Editor’s note: IowaWatch in a year-long investigation found that although each state is required to identify the bottom-scoring 5 percent of Title I schools every three years, it doesn’t mean these schools are “failing,” as some Iowa policymakers label them. Iowa’s 34 schools are on a “comprehensive” list. IowaWatch is featuring some of them.
In Durant, keeping the big picture in mind while improving the fundamentals is helping to keep the eastern Iowa town’s schools running smoothly and the heart of the community strong.
“Part of being a small community is that the school is kind of the hub of the district, or of the community. The school is the thing that keeps it all together,” said Rebecca Stineman, principal at Durant Elementary School, which is listed as one of 34 comprehensive schools statewide. The school has met its comprehensive status, with an overall score of 54.85. The statewide average is 54.94.
Iowa’s 34 comprehensive schools are the Title I schools that score in the bottom 5 percent in the state based on students’ performance on the Iowa Statewide Assessment of Student Progress test, and/or for high schools, have a graduation rate below 67.1 percent.
When the COVID-19 pandemic hit and schools were shut down in March 2020, that core piece of Durant was missed. Outreach from the school district, like giving out lunches or posting videos online, was important to students and their families.
Local schools functioning as the hearts of their communities is a common theme in small town Iowa, and for many, the pandemic highlighted just how important they are. But other things, like school choice legislation at the Statehouse, showed how easy it could be to erode those community ties, educators and lawmakers said.
“Enrollment, especially in a small rural district, at any time and for any reason, is something we need to worry about,” Stineman said. “In any given year we have a decline. We’re very centrally located between Davenport, Muscatine and Iowa City, and so at any given time a parent could say ‘I’m going to take my kid to work with me every day in Iowa City and go somewhere else.’ I think the school choice thing would be devastating for any school. It leaves a lot of scenarios that schools have to plan for, and not just the monetary ones. … That whole idea becomes a much bigger question of what education is turning into and what we have to plan for.”
Especially in a rural district, if parents choose to send their children to another school, the district has to examine the driving factors, whether they are convenience, academic, or athletically driven, she said.
Durant was never sanctioned under the No Child Left Behind’s list of Schools in Need of Improvement in the past.
When results from the Iowa Statewide Assessment of Student Progress test landed Durant Elementary on the Every Student Succeeds Act’s list of comprehensive schools in the 2018-2019 school year, school leaders considered the possibility that it happened almost because the school is so small.
At that time, the elementary school building had children through grade four, and many of the schools it is scored against have children through grade five or six. Durant is also a small town, which means one student’s performance has more of an impact on the overall score than that of one student at a larger school.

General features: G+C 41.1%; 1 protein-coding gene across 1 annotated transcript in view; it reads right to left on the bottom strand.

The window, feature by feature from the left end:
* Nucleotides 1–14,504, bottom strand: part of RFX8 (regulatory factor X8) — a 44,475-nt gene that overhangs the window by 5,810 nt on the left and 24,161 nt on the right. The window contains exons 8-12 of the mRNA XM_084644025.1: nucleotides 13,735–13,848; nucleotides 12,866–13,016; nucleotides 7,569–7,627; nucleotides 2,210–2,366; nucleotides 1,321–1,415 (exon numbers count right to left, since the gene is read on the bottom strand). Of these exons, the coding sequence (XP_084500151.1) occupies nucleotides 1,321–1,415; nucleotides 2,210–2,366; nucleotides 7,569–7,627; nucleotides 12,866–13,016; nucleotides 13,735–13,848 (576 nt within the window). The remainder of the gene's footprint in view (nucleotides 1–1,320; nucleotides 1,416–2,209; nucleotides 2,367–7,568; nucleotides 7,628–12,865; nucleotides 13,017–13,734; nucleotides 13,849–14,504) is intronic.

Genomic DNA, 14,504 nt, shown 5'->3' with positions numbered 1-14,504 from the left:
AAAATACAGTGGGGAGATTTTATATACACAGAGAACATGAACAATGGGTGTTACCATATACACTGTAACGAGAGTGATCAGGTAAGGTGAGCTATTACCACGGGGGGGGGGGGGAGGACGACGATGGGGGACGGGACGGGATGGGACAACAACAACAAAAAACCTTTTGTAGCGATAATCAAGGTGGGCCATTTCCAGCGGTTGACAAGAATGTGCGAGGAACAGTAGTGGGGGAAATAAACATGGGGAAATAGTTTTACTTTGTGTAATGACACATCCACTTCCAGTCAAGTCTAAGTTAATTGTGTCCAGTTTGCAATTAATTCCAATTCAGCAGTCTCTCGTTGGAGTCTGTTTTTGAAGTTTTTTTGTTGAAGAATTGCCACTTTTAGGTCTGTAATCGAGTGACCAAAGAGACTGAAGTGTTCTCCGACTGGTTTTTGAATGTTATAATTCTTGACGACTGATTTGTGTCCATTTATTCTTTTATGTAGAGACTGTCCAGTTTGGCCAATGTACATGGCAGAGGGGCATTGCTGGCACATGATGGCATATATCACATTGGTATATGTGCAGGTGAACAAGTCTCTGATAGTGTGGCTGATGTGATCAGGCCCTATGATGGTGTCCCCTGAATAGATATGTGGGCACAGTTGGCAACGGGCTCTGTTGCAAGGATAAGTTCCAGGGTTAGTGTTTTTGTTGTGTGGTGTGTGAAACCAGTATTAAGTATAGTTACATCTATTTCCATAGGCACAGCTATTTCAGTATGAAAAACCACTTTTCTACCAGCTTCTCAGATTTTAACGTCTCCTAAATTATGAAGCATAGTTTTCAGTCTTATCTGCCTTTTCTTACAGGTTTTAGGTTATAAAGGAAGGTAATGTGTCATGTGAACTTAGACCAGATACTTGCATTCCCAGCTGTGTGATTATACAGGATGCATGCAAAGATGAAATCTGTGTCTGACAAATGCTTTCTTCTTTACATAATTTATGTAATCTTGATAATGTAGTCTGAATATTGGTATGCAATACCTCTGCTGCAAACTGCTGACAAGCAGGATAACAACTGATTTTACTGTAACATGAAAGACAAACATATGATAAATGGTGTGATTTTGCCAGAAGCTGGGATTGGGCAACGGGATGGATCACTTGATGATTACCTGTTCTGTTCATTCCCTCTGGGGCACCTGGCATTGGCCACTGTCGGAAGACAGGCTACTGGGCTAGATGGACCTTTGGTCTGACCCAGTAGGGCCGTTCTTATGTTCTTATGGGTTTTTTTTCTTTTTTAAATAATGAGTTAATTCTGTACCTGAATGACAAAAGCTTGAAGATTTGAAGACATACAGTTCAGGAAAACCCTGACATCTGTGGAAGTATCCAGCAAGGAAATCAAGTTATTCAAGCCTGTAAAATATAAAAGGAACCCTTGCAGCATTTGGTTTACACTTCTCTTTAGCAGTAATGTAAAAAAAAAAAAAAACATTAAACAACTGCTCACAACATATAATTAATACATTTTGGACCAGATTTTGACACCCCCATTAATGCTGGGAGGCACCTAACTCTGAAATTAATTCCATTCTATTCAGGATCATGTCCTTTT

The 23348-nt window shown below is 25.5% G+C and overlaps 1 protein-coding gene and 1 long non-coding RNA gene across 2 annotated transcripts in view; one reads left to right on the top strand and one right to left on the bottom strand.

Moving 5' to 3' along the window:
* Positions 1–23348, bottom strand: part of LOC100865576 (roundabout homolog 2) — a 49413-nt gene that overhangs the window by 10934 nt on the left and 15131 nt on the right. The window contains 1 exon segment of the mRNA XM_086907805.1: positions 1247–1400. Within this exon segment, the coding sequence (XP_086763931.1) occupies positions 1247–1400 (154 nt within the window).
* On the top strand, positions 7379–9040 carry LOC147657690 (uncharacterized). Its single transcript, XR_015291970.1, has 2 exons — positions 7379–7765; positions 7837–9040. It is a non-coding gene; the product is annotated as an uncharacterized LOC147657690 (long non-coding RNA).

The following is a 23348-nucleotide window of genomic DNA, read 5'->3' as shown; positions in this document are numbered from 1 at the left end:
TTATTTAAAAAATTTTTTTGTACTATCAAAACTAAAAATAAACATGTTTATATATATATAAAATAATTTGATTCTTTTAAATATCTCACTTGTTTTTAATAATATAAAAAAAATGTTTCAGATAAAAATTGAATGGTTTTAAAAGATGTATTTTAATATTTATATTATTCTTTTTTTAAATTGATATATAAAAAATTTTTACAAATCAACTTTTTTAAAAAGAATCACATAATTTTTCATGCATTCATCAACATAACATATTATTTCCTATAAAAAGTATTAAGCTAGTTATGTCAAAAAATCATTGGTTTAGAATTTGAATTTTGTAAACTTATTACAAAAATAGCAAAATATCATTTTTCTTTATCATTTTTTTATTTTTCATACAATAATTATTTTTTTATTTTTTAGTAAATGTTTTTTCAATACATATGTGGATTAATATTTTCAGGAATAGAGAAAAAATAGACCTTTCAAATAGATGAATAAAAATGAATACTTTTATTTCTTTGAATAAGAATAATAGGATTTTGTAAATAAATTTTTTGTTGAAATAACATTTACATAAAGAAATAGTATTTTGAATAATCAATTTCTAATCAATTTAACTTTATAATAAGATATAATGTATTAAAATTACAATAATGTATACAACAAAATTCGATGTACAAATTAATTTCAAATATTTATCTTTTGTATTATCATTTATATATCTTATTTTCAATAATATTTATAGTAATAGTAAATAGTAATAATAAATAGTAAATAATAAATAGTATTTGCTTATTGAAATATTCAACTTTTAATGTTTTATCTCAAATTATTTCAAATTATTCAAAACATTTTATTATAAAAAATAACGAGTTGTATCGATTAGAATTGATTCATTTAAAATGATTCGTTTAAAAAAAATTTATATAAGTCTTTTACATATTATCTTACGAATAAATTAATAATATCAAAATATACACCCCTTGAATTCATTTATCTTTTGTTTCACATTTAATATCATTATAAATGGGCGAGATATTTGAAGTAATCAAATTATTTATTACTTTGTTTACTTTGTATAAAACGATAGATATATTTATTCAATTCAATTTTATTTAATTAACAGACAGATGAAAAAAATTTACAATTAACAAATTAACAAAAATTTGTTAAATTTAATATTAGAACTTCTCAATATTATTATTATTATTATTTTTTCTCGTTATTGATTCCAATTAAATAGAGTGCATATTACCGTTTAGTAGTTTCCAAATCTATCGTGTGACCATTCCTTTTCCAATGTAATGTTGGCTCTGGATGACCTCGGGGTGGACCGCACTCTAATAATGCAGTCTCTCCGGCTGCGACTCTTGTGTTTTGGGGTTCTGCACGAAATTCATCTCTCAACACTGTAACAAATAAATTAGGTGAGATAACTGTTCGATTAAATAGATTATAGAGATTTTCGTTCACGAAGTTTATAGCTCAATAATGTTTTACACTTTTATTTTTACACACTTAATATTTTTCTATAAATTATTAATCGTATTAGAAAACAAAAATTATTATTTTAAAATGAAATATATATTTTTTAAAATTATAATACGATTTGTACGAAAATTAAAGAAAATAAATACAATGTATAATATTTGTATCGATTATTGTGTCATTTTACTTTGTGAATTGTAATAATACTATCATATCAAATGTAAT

After the comprehensive listing, school administrators decided to move fifth and sixth grade to the elementary building. After the move, staff worked with their Area Education Agency to firm up the school’s English Language Arts program, and implement professional development for teachers.
“We’re seeing the vast majority of our students making growth,” Stineman said.
This spring, FAST (Formative Assessment System for Teachers) testing data showed that 62.9 percent of students at the elementary school made expected growth and more than 96 percent of students made some sort of growth, despite being interrupted by the pandemic.
Other numbers are even more encouraging.
“We have our post-secondary where 80 percent of Durant graduates go on to a secondary enrollment compared to 66 percent in the state, and then 94.6 percent of Durant students continue the second year of college compared to 90 percent statewide,” said Maria Brown, curriculum director at Durant Elementary.
Student achievement growth shows that the changes the school has implemented is having a positive impact on learning. But, despite that growth, the conversation labeling comprehensive schools as “failing” by lawmakers is frustrating for educators.
“As schools, it’s important for us to keep sight of improvement, and how we’re doing and to measure that,” Stineman said. “Schools shouldn’t be that political thing. … The purpose of ESSA was that was not supposed to be punitive, so then to have a voucher [bill in the Capitol], to us that’s very punitive, especially when we are really turning things around and making great gains.”
ESSA accountability measures are tools for looking at academic performance, and then giving resources and support to the schools who need it most, she said.
“I keep thinking about how we address our students. When we have a student that hasn’t met the right criteria, we don’t call them failing students. We call them a student who needs some help,” Stineman said. “The whole concept of using ‘failing’ sets the wrong tone.”
Leah McBride Mensching is a freelance reporter for IowaWatch. She has worked as a reporter, editor, photographer and media researcher over the past 15 years, both as an independent journalist and as an editorial manager for WAN-IFRA, the global organization of the world’s press. She earned a bachelor’s degree in journalism and mass communication from Iowa State University and a master’s degree in journalism from Northwestern University.